Through a focus on the life of Dalton Trumbo (1905-1976), this film examines the effects on individuals and families of a congressional pursuit of Hollywood Communists after World War II. ... See full summary »
In the big city a loving young couple Deb and Dom planning to get ready to marry seek guidance from the Catholic Church, which only brings out the true life problems they may encounter with... See full summary »
Joe, a young American soldier, is hit by a mortar shell on the last day of World War I. He lies in a hospital bed in a fate worse than death --- a quadruple amputee who has lost his arms, ... See full summary »
Point of Order is compiled from TV footage of the 1954 Army-McCarthy hearings, in which the Army accused Senator McCarthy of improperly pressuring the Army for special privileges for ... See full summary »
Emile de Antonio
Roy M. Cohn,
John L. McClellan
The Love Canal was a suburban community that seemed like any other until the residents made a horrible discovery that the houses they purchased and the school their children attended was ... See full summary »
Through a focus on the life of Dalton Trumbo (1905-1976), this film examines the effects on individuals and families of a congressional pursuit of Hollywood Communists after World War II. Trumbo was one of several writers, directors, and actors who invoked the First Amendment in refusing to answer questions under oath. They were blacklisted and imprisoned. We follow Trumbo to prison, to exile in Mexico with his family, to poverty, to the public shunning of his children, to his writing under others' names, and to an eventual but incomplete vindication. Actors read his letters; his children and friends remember and comment. Archive photos, newsreels and interviews add texture. Written by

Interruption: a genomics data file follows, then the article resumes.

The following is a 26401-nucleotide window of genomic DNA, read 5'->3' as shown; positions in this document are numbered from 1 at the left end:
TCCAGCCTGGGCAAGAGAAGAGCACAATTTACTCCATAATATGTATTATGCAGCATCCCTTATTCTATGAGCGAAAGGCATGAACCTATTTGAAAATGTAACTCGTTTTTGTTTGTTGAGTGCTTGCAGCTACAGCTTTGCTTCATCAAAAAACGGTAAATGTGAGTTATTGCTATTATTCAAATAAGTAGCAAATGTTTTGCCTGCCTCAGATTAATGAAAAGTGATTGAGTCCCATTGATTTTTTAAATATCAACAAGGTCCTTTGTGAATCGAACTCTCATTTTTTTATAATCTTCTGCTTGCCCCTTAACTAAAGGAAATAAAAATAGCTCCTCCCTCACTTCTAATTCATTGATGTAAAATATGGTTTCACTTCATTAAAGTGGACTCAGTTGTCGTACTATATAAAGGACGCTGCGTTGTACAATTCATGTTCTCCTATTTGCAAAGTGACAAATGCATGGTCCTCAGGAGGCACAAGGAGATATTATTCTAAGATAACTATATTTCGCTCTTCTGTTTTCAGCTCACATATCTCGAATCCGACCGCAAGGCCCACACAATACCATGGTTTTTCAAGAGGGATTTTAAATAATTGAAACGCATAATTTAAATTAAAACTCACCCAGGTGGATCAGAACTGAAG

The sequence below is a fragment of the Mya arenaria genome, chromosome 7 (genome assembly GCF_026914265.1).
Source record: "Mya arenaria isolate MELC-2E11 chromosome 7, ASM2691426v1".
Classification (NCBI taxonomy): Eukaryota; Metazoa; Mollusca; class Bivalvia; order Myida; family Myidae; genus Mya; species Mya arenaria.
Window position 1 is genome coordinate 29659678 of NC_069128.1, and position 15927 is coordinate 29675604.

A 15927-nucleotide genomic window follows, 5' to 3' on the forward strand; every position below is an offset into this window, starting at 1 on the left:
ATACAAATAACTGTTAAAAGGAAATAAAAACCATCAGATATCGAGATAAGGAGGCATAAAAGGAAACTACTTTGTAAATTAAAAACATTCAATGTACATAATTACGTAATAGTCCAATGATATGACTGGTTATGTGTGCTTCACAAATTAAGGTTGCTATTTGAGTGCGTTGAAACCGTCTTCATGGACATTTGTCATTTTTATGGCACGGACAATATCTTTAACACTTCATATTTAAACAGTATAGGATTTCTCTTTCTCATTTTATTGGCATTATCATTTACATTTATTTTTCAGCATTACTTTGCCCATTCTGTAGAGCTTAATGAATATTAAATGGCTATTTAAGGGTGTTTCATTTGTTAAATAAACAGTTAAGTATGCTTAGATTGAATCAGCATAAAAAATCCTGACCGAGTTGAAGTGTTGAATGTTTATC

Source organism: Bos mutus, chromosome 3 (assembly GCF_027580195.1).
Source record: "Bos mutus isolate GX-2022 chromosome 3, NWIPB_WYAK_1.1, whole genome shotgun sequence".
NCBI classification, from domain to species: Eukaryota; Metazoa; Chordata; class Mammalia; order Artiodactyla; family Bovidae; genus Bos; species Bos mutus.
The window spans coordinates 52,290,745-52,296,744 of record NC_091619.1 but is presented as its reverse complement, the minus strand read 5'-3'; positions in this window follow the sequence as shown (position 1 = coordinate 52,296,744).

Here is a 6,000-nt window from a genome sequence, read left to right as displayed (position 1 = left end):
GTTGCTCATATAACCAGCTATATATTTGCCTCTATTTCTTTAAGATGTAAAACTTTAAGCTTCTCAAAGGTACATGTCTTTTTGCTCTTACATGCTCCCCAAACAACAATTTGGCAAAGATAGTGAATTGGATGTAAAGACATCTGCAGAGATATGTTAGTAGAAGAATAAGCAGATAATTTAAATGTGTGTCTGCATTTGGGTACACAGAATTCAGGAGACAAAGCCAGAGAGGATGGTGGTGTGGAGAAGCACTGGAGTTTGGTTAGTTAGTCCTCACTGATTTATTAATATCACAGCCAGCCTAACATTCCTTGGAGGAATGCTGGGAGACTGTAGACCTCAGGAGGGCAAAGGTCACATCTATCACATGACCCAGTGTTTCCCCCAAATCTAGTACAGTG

Screenwriter Dalton Trumbo was arguably the most famous of the "Unfriendly Ten" who were blacklisted in 1947 in the first flash of America's witch-hunts. But that's pretty much all that the casual observer knew about him before his son, Christopher, presented his letters in the two-hander "Trumbo." Now Peter Askin's documentary, which includes dramatized readings from Trumbo fils' epistolary drama, fills in the historical gaps with newsreels, interviews, and a minimum of film clips ($). The importance of this documentary is that it shows how unquiet Trumbo was, how his insistent visibility helped break the Blacklist, and how the forces that tried to make the Blacklistees toe the line are still running things. For any doctrinaire Right-wingers reading this summary, "Trumbo" isn't about Communism, it's about thought control -- something both Left and Right seem to be fixated on imposing. The power of this film comes from its varied, non-manipulative portrayal of an indomitable creative spirit.
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